From Bijou Records, Stephan’s label with manager James Porter, and Universal Music Group, two solo instrumental albums took shape: Exposure (2006), the highest-charting instrumental album in Canada in the last 25 years; Color (2010), the wrenchingly poignant follow-up. “Moments of musicality,” companions on a quiet night. Music by which “to make dinner, make love, fall asleep.” Even sometimes to give birth or leave this world by. “I’ve heard so many amazing stories from fans.”
“Music is a language. I love moving people. I love when somebody says, ‘You made me cry,’ or ‘You made me so happy.’ It’s a good feeling to know that you created something from a feeling or an experience that you’ve had, and that you were able to touch somebody else’s life.”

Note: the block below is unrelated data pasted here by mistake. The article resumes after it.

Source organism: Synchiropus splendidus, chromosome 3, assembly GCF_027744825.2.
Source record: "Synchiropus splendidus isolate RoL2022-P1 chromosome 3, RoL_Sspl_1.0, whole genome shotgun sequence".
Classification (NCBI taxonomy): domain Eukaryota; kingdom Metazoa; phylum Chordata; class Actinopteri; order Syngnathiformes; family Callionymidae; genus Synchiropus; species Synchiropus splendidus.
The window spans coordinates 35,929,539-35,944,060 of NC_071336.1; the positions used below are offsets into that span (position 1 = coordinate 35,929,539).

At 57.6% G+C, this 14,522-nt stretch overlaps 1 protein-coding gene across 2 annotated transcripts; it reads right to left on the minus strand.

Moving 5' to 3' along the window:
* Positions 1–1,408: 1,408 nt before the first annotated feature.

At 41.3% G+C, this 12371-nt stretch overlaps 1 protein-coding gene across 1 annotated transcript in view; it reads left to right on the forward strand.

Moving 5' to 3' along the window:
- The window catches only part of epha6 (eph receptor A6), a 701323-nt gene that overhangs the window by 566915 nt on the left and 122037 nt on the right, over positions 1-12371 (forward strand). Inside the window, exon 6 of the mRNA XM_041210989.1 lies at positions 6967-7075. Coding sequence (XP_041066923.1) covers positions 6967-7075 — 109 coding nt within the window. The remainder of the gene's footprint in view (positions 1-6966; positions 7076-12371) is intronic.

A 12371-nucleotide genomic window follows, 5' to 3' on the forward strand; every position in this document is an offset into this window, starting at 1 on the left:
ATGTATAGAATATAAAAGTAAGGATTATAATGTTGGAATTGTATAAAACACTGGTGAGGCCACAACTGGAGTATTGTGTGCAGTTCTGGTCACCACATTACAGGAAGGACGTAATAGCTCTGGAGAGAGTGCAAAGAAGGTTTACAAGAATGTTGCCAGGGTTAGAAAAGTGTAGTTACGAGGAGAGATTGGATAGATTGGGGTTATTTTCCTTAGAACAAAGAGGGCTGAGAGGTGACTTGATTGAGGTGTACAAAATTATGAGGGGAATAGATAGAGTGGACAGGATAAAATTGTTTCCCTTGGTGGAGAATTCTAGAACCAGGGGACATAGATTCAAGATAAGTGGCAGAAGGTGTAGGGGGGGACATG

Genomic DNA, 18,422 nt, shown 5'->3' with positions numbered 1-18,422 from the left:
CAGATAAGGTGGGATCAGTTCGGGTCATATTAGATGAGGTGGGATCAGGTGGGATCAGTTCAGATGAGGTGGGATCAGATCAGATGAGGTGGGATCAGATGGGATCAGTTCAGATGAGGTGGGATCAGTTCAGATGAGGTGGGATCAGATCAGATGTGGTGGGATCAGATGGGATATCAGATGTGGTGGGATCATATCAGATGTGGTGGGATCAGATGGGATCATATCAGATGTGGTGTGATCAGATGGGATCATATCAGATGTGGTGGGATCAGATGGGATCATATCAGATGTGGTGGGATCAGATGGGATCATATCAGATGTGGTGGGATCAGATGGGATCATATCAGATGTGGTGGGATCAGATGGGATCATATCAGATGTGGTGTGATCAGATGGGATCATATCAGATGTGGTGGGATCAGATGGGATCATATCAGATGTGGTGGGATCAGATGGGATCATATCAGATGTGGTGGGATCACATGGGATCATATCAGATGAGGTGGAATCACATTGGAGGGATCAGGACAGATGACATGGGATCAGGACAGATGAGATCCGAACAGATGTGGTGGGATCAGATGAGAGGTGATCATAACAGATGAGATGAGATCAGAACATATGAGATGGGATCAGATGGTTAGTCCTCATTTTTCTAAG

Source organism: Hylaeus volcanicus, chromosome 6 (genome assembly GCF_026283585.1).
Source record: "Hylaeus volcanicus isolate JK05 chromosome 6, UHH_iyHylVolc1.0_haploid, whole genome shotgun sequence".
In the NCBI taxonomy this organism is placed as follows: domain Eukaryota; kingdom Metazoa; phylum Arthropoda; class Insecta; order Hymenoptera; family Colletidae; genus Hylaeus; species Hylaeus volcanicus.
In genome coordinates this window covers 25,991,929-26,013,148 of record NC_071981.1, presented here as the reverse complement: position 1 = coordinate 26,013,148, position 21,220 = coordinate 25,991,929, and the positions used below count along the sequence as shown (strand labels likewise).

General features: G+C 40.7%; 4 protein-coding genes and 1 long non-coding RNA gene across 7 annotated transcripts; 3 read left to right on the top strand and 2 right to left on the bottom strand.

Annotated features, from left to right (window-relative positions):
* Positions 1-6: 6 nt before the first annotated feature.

The world took note as his music came to life on the page and the airwaves. He played live in honour of Bill Clinton’s 60th birthday, for Robert Redford’s family at his Utah ranch. Hosted the G20 summit, and headlined the ONEXONE Gala with MC Matt Damon. Wrote songs for the Canadian Tenors, Sarah Brightman, Josh Groban, Edwin and Olivia Newton-John.
And then, amid all those stars, the ones overhead aligned perfectly.
The notes that appeared in fragments years before finally fell into place on the scale, fell into words through Alan Frew. Come 2010, Nikki Yanofsky put a voice to Stephan’s music, and I Believe transfixed the world.